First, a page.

Chandra Manning. 6-12 Instructional Facilitator. Asheboro City Schools. NC. USA

Monday, September 8, 2014

Peer Feedback

When I was a growing up, I loved being my mother's helper and grading papers from her 1st grade class. She gave me a red pen and I was ready to roll with a check, check, check, and topped with a "Good Job! :)". When I became a teacher, I will admit that I was still guilty of sometimes giving "empty" feedback to students. It took (and still takes) intentional practice for me, now a veteran educator, to provide descriptive feedback. That little trip down memory lane is to show that giving feedback must be intentional as well as specific and targeted. When we pair up student peer reviewers to discuss their writing, we cannot expect that students will naturally have beautiful and articulate academic peer review conversations without some instruction, modeling, and scaffolding.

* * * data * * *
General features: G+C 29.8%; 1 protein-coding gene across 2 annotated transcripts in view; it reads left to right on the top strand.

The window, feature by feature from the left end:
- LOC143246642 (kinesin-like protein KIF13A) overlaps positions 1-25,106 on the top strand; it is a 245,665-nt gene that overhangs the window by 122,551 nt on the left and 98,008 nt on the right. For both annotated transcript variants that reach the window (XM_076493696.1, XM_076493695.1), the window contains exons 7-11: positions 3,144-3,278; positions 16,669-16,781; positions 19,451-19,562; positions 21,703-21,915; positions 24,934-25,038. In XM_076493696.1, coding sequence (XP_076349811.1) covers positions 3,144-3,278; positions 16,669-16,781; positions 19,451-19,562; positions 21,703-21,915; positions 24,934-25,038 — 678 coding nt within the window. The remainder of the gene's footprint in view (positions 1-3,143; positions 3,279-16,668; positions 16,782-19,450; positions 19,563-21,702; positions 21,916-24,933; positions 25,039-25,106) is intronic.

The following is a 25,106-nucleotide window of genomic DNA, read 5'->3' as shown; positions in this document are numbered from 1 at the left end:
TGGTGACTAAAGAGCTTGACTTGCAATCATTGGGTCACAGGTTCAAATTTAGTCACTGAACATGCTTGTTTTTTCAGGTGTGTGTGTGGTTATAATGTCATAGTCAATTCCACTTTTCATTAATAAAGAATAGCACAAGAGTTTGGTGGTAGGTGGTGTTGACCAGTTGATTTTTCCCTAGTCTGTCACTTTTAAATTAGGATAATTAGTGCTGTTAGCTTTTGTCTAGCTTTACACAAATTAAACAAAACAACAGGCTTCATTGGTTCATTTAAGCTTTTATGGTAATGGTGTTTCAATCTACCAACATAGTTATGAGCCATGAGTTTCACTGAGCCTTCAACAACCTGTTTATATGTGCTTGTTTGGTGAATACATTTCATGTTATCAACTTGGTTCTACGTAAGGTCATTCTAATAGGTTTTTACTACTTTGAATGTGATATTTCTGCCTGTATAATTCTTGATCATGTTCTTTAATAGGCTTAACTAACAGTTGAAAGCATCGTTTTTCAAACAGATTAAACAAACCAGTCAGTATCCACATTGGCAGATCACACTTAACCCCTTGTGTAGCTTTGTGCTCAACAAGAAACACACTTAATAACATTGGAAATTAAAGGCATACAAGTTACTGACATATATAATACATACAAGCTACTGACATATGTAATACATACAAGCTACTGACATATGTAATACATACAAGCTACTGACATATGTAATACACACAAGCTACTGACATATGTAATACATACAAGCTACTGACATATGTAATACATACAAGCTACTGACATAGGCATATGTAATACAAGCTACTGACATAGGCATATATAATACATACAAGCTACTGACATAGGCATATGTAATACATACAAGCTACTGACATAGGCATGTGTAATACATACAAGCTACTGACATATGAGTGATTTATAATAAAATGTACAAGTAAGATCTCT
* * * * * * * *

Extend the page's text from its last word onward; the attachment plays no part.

Here are a couple of strategies to get peer review started off right with your classes. 

TAG Strategy
During the August 19 PD Session, we showed pictures of students in the high school writing camp group working together to provide feedback on their writing. Prior to them trying it out, the teachers in the group modeled the TAG Strategy with our own writing. It is easy, yet effective.

Peer Feedback Sentence Starters
If your students need more help with academic discourse around peer review, click here for a bundle with sentence starters and other response cards (Source: Panicked Teacher). These can be used across content areas and for a variety of writing and project-based learning tasks.

Be sure to connect with me or one of the UNCG writing workshop participants to learn more about students sharing their writing with peers. 


No comments:

Post a Comment